The price for this - within the dimensions of 1'x4' - is that modern image is, by all practical means, ruled out as this layout size will only accomodate fairly short freight stock. If modelling standard gauge railways, this usually means turning back the clock to the steam/diesel transition era.
 
 
Baseboard
 
Now that the dimensions of the future layout have been worked out, it's time to turn to the question of baseboard construction. Although a shunting puzzle layout will usually be small enough to be portable in any case, it's good to bear in mind that the traditional method of building a frame from 4'x1' (10cm x 2,5cm) timbers usually results in massive and very heavy baseboards.
 
However, sturdy and rigid (very important) doesn't necessarily require heavy baseboards.

Personally I prefer to use 10mm birch plywood for a framework structure which serves as the main structural support for the layout. It provides extra strength and rigidity whilst at the same time keeping the overall weight down considerably. The actual baseboard top can then be set onto the frame, which thanks to the spacers is rock solid and the best insurance against warping.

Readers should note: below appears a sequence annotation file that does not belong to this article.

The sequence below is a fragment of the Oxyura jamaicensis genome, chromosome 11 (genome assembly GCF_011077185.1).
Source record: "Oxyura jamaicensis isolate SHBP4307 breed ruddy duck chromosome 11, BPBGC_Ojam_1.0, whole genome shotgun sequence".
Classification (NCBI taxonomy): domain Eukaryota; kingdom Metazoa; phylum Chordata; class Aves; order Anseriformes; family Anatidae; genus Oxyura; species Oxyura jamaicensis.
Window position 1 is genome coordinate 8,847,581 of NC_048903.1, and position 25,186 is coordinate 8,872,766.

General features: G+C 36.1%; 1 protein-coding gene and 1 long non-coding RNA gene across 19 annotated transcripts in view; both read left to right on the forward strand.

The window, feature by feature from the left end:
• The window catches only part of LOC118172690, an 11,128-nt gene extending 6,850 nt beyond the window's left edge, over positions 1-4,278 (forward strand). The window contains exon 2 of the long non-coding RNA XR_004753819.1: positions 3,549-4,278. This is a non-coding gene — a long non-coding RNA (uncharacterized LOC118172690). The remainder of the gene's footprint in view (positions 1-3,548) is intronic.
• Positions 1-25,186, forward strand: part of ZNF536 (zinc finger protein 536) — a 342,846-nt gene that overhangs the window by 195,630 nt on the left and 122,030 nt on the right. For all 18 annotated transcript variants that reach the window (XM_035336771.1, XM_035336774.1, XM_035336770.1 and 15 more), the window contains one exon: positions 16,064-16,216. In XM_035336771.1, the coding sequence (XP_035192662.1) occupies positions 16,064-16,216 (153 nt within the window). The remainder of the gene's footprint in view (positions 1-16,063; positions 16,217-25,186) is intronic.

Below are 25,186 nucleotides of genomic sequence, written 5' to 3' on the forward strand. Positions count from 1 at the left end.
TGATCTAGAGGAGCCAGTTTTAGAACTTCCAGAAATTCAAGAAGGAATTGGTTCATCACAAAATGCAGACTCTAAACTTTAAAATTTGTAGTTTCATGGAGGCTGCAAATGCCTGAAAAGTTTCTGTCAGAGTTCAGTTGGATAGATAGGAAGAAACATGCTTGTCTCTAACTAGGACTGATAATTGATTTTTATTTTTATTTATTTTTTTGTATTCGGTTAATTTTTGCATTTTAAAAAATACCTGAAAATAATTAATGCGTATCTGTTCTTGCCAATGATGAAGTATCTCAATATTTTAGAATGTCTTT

There are many websites (and specialist publications) dealing with the topic of baseboard construction for layouts, and you will even find instructional videos on youtube.

Note that regardless of whether you build your own baseboards or buy some ready-made furniture to serve as base for your layout, "good quality" is the key word: only a durable baseboard which is level and won't warp will allow you to lay track which in turn is level and true - and stay that way.

 
 
Track
 
No model railway layout can really do with bad track, but when building a shunting puzzle layout, it's one of the most important things to consider. After all, you will want to be able to run locomotives and rolling stock at low speed back and forth and back and forth and so on. If the track on your layout won't allow you to do that more or less flawlessly more or less all the time, then your shunting puzzle layout will be just as much fun as missing the last train of the day at a lonesome country station in the middle of nowhere.
 
 

Set track on the prototype?

Well, not quite... segments of track removed in the course of track renewal work on the Swiss narrow gauge commuter line RBS (Regionalverkehr Bern Solothurn) are stacked at Deisswil in May 2004 before being removed piece by piece from the working site.